Wednesday, October 11th, 2006

Tracking Ajax Requests in Analytics

Category: Google

People often complain about tracking Ajax requests in web stats programs. If you are crunching server logs it is a non-issue since all of those requests are seen exactly the same as a ‘normal’ web request.

It comes into play with JavaScript based tracking.

Google Analytics has a solution:

With a typical HTML page, you can use the URL to differentiate between
multiple pageviews. But in an AJAX application, a request to the
server is made without changing the URL of the page, making it
difficult to track.

By calling Analytics’ urchinTracker function, however, you can assign
a page filename to any AJAX event. Typically, this is done as part of
the onreadystatechange function, after the data has been returned and all updates to the page have been made. The
example below shows one way of doing this:

http_request.onreadystatechange = sendAlert;
http_request.open(‘GET’, url, true);
http_request.send(null);

}

function sendAlert() {

if (http_request.readyState == 4) {

if (http_request.status == 200) {
alert(http_request.responseText);

urchinTracker(“/pagefilename1” );
} else {

alert(‘Error.’);

 

The urchinTracker variable (/pagefilename1 in the example above) can be any value, which will be displayed as a page filename in your Analytics reports.

Important: if your pages include a call to urchinTracker(), utmLinker(), utmSetTrans(), or utmLinkPost(), your Analytics tracking code must be placed in your HTML code above any of these calls. In these cases the tracking code can be placed anywhere between the opening <body> tag and the JavaScript call.

Posted by Dion Almaer at 8:00 am
7 Comments

+++--
3.7 rating from 23 votes

7 Comments »

Comments feed TrackBack URI

I’ve been using this technique and it’s works great.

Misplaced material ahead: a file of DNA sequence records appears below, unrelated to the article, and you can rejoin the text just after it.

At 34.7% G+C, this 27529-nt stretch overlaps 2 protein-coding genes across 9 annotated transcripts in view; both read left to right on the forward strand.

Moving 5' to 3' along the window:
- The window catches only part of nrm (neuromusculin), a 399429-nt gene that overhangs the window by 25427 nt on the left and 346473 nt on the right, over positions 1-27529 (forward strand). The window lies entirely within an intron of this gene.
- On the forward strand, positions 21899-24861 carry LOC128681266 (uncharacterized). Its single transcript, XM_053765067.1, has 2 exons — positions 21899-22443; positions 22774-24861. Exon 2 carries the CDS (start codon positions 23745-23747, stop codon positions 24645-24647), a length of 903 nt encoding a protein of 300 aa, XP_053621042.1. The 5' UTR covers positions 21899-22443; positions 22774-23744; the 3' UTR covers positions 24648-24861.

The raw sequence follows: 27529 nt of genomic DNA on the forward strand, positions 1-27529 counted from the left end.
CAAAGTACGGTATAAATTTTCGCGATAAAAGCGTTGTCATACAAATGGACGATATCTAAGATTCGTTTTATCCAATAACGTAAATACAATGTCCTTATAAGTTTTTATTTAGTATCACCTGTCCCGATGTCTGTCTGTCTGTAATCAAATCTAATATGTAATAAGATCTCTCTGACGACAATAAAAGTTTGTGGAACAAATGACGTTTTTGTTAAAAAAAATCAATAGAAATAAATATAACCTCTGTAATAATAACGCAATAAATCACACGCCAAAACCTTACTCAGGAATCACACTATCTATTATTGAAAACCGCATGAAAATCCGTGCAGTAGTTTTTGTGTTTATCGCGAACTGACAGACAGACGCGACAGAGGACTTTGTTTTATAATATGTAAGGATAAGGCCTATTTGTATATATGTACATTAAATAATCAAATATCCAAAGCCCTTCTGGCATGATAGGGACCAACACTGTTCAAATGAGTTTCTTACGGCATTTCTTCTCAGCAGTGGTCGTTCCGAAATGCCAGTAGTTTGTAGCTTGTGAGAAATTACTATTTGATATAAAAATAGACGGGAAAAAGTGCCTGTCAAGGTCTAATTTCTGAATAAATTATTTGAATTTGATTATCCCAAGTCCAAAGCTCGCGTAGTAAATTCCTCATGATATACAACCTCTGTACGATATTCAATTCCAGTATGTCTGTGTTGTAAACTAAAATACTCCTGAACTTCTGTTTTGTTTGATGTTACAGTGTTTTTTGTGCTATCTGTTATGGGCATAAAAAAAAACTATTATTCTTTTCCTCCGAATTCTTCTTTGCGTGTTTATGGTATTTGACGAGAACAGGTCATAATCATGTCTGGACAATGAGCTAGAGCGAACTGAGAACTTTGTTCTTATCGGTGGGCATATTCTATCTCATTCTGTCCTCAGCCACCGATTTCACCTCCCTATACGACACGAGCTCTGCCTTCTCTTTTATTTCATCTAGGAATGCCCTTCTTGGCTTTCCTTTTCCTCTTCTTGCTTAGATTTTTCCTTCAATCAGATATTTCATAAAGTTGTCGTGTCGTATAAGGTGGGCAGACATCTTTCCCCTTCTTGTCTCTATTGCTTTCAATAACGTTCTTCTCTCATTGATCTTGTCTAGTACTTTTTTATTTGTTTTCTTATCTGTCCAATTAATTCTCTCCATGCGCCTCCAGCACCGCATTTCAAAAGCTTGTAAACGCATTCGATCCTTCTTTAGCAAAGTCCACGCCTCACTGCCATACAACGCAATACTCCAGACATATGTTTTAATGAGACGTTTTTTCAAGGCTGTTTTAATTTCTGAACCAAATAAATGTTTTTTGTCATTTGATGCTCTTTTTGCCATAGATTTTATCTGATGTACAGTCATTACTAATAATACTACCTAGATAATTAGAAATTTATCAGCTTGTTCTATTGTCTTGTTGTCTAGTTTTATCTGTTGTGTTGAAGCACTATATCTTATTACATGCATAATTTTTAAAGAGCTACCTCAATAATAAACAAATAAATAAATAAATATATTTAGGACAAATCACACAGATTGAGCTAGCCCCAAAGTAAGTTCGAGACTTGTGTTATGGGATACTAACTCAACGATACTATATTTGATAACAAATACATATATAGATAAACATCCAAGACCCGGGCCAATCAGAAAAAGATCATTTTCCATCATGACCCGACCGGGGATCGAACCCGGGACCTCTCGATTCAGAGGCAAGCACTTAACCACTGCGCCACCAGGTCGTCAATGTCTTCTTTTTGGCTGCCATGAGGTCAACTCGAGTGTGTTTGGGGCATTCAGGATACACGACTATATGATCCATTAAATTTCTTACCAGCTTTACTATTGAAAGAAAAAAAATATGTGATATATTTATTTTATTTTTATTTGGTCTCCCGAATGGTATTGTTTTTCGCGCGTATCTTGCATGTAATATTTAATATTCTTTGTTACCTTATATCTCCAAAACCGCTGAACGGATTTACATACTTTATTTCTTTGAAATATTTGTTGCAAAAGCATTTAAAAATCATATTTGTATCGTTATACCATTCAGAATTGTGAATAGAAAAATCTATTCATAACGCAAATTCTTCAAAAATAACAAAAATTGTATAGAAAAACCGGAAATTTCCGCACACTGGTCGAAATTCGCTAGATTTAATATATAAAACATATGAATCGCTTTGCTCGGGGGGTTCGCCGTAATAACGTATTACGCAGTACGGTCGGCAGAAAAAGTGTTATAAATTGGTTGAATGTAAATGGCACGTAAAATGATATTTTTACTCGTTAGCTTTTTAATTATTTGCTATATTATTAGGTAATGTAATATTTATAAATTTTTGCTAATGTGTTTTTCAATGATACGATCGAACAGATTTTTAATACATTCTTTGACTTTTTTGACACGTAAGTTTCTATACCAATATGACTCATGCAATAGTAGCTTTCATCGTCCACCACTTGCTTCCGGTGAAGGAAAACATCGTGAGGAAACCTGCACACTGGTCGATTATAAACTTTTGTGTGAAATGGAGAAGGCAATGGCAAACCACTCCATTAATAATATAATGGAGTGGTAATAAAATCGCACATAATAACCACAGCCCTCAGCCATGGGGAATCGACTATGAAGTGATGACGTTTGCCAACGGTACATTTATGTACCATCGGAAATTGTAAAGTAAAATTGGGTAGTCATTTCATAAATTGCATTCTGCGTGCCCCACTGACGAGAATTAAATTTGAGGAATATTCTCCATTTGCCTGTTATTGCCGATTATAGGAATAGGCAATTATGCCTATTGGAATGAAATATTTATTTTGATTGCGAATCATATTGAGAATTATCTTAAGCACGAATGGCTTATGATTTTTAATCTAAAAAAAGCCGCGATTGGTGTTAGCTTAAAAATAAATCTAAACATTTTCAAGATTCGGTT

Comment by Michael — October 11, 2006

Hmm.. I ment:
<a href=”link to external site” onclick=”return urchinTracker(this.href)”>External link<a>

Comment by CiPHER — October 11, 2006

This also means that when Google’s servers are down, your website get very slow. The Analytics scripts in this case, have to be loaded before your page starts displaying, or am I wrong?

Comment by Tinus — October 11, 2006

This begs an interesting question of why not do JS based analytics yourself? Not meaning write it yourself but at least host it yourself. Certainly we have had the tools to do so particularly with Ajax and now we need to insert the appropriate calls anyway. If you did your own you avoid the load issue concerns.

I think the main reason these outsource analytics firms exist is because marcom people can’t get reasonable data because they are limited access to servers or their IT people are too busy. It is just too easy for them to jam a .js file call in their page and be on their way, but in many ways from privacy to delivery it just isn’t the right way to do it. Cost certainly isn’t the issue either folks because until things like Google Analytics came along lots of these stats services like Omniture or HBX cost huge money ($1000s per month) and many still do. So purchase or implement in some cases might even be cheaper and maybe the rise of Ajax and the analytics implications from it will drive a new trend?

Comment by Matt Lowell — October 11, 2006

[…] [::[ Wed 11 Oct 2006 ]::[ General ]::[ ]::] I just read a post over at Ajaxian.com on how to use Google Analytics online, another to track Ajax Pages. Google Analytics is a really good tool for Web 1.0 fashioned pages but is terribly wrong for Web 2.0, first of all a pageview cannot be translated to anything in an Ajax Page. Is a refresh of a part of the page, let’s say the user list currentlypageview or is only the change of the main content a new pageview? Google Analytics themselfs suggest that you call the urchinTracker upon every successful XMLHttpRequest, but I believe that this is really dangerous. By triggering too many pageviews we first of all obscure the data we are actually interested in (how do you distinguish a single content reload among thousands of minor updates of some small widget?) and you significantly reduce the speed of your application by generating additional overhead. So my advise: although it might be tempting to use things like Prototype’s Ajax.Responder to trigger the urchinTracker function, don’t! It generates a huge overhead and actually obscures your statistics.Technorati Tags: Ajax, Google, Google Analytics, Statistics […]

Pingback by Fading Roses & Raging Viruses » — October 11, 2006

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Pingback by IT快餐——–发现,分享,关注互联网 » 10-13 — October 13, 2006

I’m working on a new analytics platform explicitly designed for Ajax applications – http://www.ajaxmetrics.com – and I’d love to hear what you have to say about it.

Comment by Alex — April 8, 2007

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